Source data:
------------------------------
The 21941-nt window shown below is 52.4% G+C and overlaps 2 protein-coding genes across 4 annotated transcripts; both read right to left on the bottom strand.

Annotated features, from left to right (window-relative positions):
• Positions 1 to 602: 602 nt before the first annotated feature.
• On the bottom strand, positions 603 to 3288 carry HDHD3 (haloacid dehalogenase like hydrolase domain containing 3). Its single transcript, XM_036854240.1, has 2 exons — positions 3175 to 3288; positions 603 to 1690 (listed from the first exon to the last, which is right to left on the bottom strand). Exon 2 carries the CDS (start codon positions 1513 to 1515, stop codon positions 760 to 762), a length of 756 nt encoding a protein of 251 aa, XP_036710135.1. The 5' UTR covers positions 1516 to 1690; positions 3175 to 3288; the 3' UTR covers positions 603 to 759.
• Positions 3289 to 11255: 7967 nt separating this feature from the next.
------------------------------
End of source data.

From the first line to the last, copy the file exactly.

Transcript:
The 21941-nt window shown below is 52.4% G+C and overlaps 2 protein-coding genes across 4 annotated transcripts; both read right to left on the bottom strand.

Annotated features, from left to right (window-relative positions):
• Positions 1 to 602: 602 nt before the first annotated feature.
• On the bottom strand, positions 603 to 3288 carry HDHD3 (haloacid dehalogenase like hydrolase domain containing 3). Its single transcript, XM_036854240.1, has 2 exons — positions 3175 to 3288; positions 603 to 1690 (listed from the first exon to the last, which is right to left on the bottom strand). Exon 2 carries the CDS (start codon positions 1513 to 1515, stop codon positions 760 to 762), a length of 756 nt encoding a protein of 251 aa, XP_036710135.1. The 5' UTR covers positions 1516 to 1690; positions 3175 to 3288; the 3' UTR covers positions 603 to 759.
• Positions 3289 to 11255: 7967 nt separating this feature from the next.